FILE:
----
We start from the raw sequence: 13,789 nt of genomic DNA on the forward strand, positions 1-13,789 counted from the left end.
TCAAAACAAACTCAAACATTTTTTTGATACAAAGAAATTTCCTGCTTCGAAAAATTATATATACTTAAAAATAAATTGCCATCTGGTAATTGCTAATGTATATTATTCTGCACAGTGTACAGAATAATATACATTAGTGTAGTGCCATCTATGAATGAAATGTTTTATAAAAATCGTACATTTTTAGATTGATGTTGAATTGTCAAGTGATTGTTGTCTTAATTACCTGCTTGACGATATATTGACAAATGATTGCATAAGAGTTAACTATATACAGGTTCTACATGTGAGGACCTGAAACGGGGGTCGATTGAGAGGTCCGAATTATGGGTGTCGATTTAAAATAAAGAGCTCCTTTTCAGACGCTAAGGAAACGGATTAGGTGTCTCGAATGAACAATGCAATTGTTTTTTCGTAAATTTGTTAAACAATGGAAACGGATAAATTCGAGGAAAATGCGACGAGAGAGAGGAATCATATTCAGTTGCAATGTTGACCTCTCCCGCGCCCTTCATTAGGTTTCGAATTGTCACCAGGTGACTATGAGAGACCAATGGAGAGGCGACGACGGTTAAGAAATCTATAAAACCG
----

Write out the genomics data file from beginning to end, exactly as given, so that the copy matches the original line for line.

We start from the raw sequence: 13,789 nt of genomic DNA on the forward strand, positions 1-13,789 counted from the left end.
TCAAAACAAACTCAAACATTTTTTTGATACAAAGAAATTTCCTGCTTCGAAAAATTATATATACTTAAAAATAAATTGCCATCTGGTAATTGCTAATGTATATTATTCTGCACAGTGTACAGAATAATATACATTAGTGTAGTGCCATCTATGAATGAAATGTTTTATAAAAATCGTACATTTTTAGATTGATGTTGAATTGTCAAGTGATTGTTGTCTTAATTACCTGCTTGACGATATATTGACAAATGATTGCATAAGAGTTAACTATATACAGGTTCTACATGTGAGGACCTGAAACGGGGGTCGATTGAGAGGTCCGAATTATGGGTGTCGATTTAAAATAAAGAGCTCCTTTTCAGACGCTAAGGAAACGGATTAGGTGTCTCGAATGAACAATGCAATTGTTTTTTCGTAAATTTGTTAAACAATGGAAACGGATAAATTCGAGGAAAATGCGACGAGAGAGAGGAATCATATTCAGTTGCAATGTTGACCTCTCCCGCGCCCTTCATTAGGTTTCGAATTGTCACCAGGTGACTATGAGAGACCAATGGAGAGGCGACGACGGTTAAGAAATCTATAAAACCG